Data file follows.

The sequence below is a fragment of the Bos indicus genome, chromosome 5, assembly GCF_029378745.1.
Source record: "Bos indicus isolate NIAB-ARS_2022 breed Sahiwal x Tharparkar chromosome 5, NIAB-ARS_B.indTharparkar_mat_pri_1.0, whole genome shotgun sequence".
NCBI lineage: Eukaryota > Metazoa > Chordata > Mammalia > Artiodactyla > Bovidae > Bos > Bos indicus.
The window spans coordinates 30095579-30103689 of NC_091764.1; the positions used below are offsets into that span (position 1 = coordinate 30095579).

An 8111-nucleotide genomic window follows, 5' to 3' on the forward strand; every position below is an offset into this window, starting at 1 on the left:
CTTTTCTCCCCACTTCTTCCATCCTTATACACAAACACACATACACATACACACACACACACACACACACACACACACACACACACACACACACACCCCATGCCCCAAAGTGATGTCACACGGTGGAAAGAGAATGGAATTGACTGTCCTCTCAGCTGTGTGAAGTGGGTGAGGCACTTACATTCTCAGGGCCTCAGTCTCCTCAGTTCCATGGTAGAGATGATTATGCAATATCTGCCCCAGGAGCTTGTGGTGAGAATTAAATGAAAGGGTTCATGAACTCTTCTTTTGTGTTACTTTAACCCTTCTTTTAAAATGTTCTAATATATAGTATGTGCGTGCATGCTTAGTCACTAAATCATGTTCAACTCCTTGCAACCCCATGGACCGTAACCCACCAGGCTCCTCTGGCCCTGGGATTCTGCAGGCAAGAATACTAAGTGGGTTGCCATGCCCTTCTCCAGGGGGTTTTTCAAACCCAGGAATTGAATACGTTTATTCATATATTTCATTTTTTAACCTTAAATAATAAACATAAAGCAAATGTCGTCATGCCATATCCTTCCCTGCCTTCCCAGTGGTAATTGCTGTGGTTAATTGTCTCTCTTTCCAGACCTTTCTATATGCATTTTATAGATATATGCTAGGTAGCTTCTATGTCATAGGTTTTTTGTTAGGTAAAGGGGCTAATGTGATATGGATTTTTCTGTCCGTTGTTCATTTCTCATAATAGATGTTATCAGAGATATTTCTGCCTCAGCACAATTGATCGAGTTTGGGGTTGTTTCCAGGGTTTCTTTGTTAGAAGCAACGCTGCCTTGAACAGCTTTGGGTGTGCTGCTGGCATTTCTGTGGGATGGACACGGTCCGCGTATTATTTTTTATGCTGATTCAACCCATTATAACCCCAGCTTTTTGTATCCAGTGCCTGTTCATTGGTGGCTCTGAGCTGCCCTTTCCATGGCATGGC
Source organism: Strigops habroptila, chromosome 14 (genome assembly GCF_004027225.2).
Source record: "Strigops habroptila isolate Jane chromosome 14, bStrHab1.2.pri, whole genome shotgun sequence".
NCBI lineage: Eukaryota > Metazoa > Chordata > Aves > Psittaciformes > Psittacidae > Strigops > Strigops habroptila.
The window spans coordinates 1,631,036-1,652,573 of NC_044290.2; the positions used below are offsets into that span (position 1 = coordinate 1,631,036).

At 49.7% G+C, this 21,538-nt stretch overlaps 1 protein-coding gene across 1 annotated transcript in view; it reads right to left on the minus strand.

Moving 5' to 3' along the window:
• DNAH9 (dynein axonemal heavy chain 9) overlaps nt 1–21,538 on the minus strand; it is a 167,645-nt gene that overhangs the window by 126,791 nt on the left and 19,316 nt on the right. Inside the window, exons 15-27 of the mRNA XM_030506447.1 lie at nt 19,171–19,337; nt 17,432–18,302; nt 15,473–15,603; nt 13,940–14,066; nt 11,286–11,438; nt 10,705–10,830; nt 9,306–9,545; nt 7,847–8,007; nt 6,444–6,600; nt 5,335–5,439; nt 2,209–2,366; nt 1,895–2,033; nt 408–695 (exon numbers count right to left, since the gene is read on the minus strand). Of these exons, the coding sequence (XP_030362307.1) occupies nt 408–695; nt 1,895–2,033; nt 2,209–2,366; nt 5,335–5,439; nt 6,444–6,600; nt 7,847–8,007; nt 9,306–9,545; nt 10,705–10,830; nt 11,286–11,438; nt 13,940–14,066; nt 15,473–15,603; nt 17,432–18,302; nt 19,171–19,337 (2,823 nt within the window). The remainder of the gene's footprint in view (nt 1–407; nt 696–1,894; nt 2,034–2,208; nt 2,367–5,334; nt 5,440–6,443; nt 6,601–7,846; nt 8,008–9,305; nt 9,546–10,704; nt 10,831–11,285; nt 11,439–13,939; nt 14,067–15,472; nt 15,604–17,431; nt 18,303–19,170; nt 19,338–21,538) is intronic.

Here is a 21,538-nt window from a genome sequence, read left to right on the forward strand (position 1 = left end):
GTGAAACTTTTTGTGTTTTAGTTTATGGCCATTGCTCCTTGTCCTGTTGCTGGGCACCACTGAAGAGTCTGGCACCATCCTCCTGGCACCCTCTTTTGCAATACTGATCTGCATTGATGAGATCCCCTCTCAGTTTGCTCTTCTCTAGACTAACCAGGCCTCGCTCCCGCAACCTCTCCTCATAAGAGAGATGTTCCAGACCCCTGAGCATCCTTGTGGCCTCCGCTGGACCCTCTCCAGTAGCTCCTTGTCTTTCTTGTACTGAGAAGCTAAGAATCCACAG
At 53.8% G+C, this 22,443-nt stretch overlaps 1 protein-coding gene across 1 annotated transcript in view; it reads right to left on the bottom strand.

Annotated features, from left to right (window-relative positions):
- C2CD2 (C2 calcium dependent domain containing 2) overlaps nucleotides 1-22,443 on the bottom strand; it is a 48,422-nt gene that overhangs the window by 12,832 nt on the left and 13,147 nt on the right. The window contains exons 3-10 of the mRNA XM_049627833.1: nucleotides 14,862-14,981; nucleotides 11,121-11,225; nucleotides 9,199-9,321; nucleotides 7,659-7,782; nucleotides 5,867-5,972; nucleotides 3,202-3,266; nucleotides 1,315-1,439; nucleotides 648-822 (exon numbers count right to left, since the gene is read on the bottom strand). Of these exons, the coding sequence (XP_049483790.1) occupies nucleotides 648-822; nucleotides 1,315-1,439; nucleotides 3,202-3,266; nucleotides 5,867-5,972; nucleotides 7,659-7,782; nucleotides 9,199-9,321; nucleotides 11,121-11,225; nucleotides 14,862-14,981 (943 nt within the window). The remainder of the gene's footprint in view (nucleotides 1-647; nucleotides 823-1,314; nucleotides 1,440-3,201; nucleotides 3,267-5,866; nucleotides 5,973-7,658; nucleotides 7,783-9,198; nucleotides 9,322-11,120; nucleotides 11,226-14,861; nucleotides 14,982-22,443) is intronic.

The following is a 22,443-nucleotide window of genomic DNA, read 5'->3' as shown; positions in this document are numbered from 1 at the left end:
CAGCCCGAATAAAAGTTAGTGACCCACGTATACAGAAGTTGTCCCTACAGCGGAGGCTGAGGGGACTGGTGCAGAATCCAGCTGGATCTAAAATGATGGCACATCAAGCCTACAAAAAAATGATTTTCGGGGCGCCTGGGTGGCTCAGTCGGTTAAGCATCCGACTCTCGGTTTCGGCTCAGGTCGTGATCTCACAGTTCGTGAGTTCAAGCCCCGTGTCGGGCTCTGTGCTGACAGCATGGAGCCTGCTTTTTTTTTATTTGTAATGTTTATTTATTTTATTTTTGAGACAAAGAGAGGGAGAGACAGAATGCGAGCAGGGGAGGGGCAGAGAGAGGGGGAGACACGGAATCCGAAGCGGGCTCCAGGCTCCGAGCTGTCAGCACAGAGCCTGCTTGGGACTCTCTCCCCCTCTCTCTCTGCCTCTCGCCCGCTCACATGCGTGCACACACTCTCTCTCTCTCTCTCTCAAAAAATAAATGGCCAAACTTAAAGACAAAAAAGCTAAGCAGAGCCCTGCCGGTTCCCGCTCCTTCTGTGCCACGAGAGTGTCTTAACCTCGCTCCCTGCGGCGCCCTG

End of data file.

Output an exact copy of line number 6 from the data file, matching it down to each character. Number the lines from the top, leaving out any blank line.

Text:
CTTTTCTCCCCACTTCTTCCATCCTTATACACAAACACACATACACATACACACACACACACACACACACACACACACACACACACACACACACACCCCATGCCCCAAAGTGATGTCACACGGTGGAAAGAGAATGGAATTGACTGTCCTCTCAGCTGTGTGAAGTGGGTGAGGCACTTACATTCTCAGGGCCTCAGTCTCCTCAGTTCCATGGTAGAGATGATTATGCAATATCTGCCCCAGGAGCTTGTGGTGAGAATTAAATGAAAGGGTTCATGAACTCTTCTTTTGTGTTACTTTAACCCTTCTTTTAAAATGTTCTAATATATAGTATGTGCGTGCATGCTTAGTCACTAAATCATGTTCAACTCCTTGCAACCCCATGGACCGTAACCCACCAGGCTCCTCTGGCCCTGGGATTCTGCAGGCAAGAATACTAAGTGGGTTGCCATGCCCTTCTCCAGGGGGTTTTTCAAACCCAGGAATTGAATACGTTTATTCATATATTTCATTTTTTAACCTTAAATAATAAACATAAAGCAAATGTCGTCATGCCATATCCTTCCCTGCCTTCCCAGTGGTAATTGCTGTGGTTAATTGTCTCTCTTTCCAGACCTTTCTATATGCATTTTATAGATATATGCTAGGTAGCTTCTATGTCATAGGTTTTTTGTTAGGTAAAGGGGCTAATGTGATATGGATTTTTCTGTCCGTTGTTCATTTCTCATAATAGATGTTATCAGAGATATTTCTGCCTCAGCACAATTGATCGAGTTTGGGGTTGTTTCCAGGGTTTCTTTGTTAGAAGCAACGCTGCCTTGAACAGCTTTGGGTGTGCTGCTGGCATTTCTGTGGGATGGACACGGTCCGCGTATTATTTTTTATGCTGATTCAACCCATTATAACCCCAGCTTTTTGTATCCAGTGCCTGTTCATTGGTGGCTCTGAGCTGCCCTTTCCATGGCATGGC